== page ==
Can Self-collected Vaginal Swabs Facilitate Testing for Repeat Chlamydia trachomatis Infections among STD Clinic Clients?

Wednesday, March 12, 2008: 10:30 AM
Northwest 1
Fujie Xu, MD, PhD , Division of STD Prevention, CDC, Atlanta, GA
David H. Martin, MD , Section of Infectious Diseases, Louisiana State University Health Sciences Center, Baton Rouge, LA
Bradley P. Stoner, Md, PhD , Assoc. Professor, Anthropology and Medicine, Washington University in St. Louis, St. Louis, MO
Leandro Mena, MD, MPH , Department of Medicine, Division of Infectious Diseases, University of Mississippi Medical Center, Jackson, MS
Stephanie N. Taylor, MD , Section of Infectious Diseases, Louisiana State University Health Sciences Center, New Orleans, LA
Kathleen Hutchins, BA , Division of STD Prevention, CDC, Atlanta, GA
John Papp, PhD , Division of STD Prevention, CDC, Atlanta, GA
Lauri E. Markowitz, MD , Division of STD Prevention, CDC, Atlanta, GA

The 2006 CDC treatment guidelines recommend rescreening women three months after treatment for Chlamydia trachomatis (CT) infection.

To determine if home-based, self-collected vaginal swabs can increase rescreening for CT compared with rescreening in the clinic.

The study is a non-blinded, randomized intervention trial. Women/girls >16 years who had been treated for Chlamydia were enrolled from STD clinics in New Orleans, St. Louis and Jackson. After informed consent, women/girls were randomly assigned (1:1 ratio) to the Clinic Group (given an appointment to return to clinic), or the Home Group (collect a vaginal swab at home and mail it to the laboratory) for chlamydia testing. Rescreening was scheduled at 3 months following treatment, with a reminder call made to all women 2 weeks before scheduled retesting.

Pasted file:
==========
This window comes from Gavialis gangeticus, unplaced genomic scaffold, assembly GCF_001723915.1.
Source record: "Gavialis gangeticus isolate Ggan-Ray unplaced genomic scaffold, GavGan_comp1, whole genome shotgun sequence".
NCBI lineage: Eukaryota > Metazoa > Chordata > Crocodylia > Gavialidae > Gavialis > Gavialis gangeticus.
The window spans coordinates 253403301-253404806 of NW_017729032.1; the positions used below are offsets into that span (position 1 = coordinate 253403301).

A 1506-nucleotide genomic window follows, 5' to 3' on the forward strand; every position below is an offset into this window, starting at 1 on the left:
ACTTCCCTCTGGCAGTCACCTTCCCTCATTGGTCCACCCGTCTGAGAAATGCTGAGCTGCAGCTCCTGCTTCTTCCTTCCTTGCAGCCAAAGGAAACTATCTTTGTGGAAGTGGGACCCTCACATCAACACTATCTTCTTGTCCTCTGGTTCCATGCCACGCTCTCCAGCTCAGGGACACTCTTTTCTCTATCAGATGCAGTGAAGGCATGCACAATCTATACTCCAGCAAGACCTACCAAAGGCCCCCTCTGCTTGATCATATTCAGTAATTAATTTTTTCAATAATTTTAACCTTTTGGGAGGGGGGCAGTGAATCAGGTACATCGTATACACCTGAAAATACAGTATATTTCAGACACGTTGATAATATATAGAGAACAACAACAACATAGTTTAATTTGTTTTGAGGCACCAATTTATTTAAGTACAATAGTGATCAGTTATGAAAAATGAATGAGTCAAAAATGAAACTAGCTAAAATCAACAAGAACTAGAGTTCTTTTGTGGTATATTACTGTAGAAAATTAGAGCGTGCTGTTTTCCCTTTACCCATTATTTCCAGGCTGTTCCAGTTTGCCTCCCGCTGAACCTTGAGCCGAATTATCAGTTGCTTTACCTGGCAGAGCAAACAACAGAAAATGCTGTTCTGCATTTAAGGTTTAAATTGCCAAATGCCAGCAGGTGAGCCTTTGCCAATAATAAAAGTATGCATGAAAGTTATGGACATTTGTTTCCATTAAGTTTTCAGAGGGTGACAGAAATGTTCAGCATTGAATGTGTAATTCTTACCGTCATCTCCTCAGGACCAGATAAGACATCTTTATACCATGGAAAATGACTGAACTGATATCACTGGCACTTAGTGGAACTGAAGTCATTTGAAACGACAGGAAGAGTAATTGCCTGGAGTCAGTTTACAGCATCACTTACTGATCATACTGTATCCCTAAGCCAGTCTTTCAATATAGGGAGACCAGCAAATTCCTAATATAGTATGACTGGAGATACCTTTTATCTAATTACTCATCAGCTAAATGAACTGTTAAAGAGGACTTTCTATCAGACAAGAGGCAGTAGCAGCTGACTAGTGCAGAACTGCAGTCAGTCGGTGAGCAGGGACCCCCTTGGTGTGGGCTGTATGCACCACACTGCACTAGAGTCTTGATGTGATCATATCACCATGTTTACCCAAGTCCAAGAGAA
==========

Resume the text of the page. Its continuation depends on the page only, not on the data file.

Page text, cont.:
A total of 792 participants were enrolled from October 2004 through August 2007. Follow-up will continue through November 2007. This preliminary analysis includes 724 women (enrolled before June 1, 2007). The mean age was 22 years; 93% were African American; there were no demographic differences between study groups. Overall, 84 (23.4%) of 359 women assigned to the Clinic Group returned for rescreening and 111 (30.4%) of 365 women assigned to the Home Group mailed in a self-collected vaginal swab (p=0.03). Only 15.6% of women in the Clinic Group and 21.9% of women in the Home Group were retested within 4-weeks of scheduled rescreening (p=0.03).

Chlamydia rescreening rates were low among STD attendees despite an innovative strategy to increase them. However, home-based, self-collected vaginal swabs clearly provide women an alternative to clinic-based rescreening for Chlamydia.

The reasons for apparent low interest in rescreening among female STD clinic clients require further study. In the meantime, allowing women to choose self-collected vaginal swabs has the potential to increase rescreening rates.
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